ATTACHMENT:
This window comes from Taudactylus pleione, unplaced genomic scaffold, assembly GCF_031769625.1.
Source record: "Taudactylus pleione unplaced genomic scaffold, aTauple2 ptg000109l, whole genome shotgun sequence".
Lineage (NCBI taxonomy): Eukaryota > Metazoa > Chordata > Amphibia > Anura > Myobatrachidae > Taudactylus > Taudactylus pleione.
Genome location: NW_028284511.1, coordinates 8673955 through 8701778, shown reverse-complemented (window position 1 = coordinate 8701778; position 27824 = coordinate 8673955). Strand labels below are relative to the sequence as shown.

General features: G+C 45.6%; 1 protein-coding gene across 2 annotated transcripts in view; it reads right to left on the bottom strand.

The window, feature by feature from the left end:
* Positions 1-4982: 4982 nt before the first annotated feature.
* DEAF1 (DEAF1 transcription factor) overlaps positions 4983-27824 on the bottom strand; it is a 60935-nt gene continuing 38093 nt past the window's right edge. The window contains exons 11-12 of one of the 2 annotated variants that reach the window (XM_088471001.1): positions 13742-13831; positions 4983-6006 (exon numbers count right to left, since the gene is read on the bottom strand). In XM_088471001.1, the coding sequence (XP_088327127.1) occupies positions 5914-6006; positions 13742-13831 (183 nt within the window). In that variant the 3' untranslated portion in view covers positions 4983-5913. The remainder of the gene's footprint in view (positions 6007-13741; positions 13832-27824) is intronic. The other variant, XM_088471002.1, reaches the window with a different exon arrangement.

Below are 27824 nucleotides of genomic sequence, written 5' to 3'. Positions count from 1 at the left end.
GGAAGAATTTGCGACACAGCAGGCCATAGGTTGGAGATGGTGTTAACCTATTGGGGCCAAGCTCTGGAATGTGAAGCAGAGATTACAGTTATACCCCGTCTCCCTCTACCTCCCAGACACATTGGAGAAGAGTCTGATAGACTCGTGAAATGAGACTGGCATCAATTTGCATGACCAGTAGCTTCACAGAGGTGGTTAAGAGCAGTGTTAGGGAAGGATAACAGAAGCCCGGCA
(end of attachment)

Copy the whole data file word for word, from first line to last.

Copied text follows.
This window comes from Taudactylus pleione, unplaced genomic scaffold, assembly GCF_031769625.1.
Source record: "Taudactylus pleione unplaced genomic scaffold, aTauple2 ptg000109l, whole genome shotgun sequence".
Lineage (NCBI taxonomy): Eukaryota > Metazoa > Chordata > Amphibia > Anura > Myobatrachidae > Taudactylus > Taudactylus pleione.
Genome location: NW_028284511.1, coordinates 8673955 through 8701778, shown reverse-complemented (window position 1 = coordinate 8701778; position 27824 = coordinate 8673955). Strand labels below are relative to the sequence as shown.

General features: G+C 45.6%; 1 protein-coding gene across 2 annotated transcripts in view; it reads right to left on the bottom strand.

The window, feature by feature from the left end:
* Positions 1-4982: 4982 nt before the first annotated feature.
* DEAF1 (DEAF1 transcription factor) overlaps positions 4983-27824 on the bottom strand; it is a 60935-nt gene continuing 38093 nt past the window's right edge. The window contains exons 11-12 of one of the 2 annotated variants that reach the window (XM_088471001.1): positions 13742-13831; positions 4983-6006 (exon numbers count right to left, since the gene is read on the bottom strand). In XM_088471001.1, the coding sequence (XP_088327127.1) occupies positions 5914-6006; positions 13742-13831 (183 nt within the window). In that variant the 3' untranslated portion in view covers positions 4983-5913. The remainder of the gene's footprint in view (positions 6007-13741; positions 13832-27824) is intronic. The other variant, XM_088471002.1, reaches the window with a different exon arrangement.

Below are 27824 nucleotides of genomic sequence, written 5' to 3'. Positions count from 1 at the left end.
GGAAGAATTTGCGACACAGCAGGCCATAGGTTGGAGATGGTGTTAACCTATTGGGGCCAAGCTCTGGAATGTGAAGCAGAGATTACAGTTATACCCCGTCTCCCTCTACCTCCCAGACACATTGGAGAAGAGTCTGATAGACTCGTGAAATGAGACTGGCATCAATTTGCATGACCAGTAGCTTCACAGAGGTGGTTAAGAGCAGTGTTAGGGAAGGATAACAGAAGCCCGGCA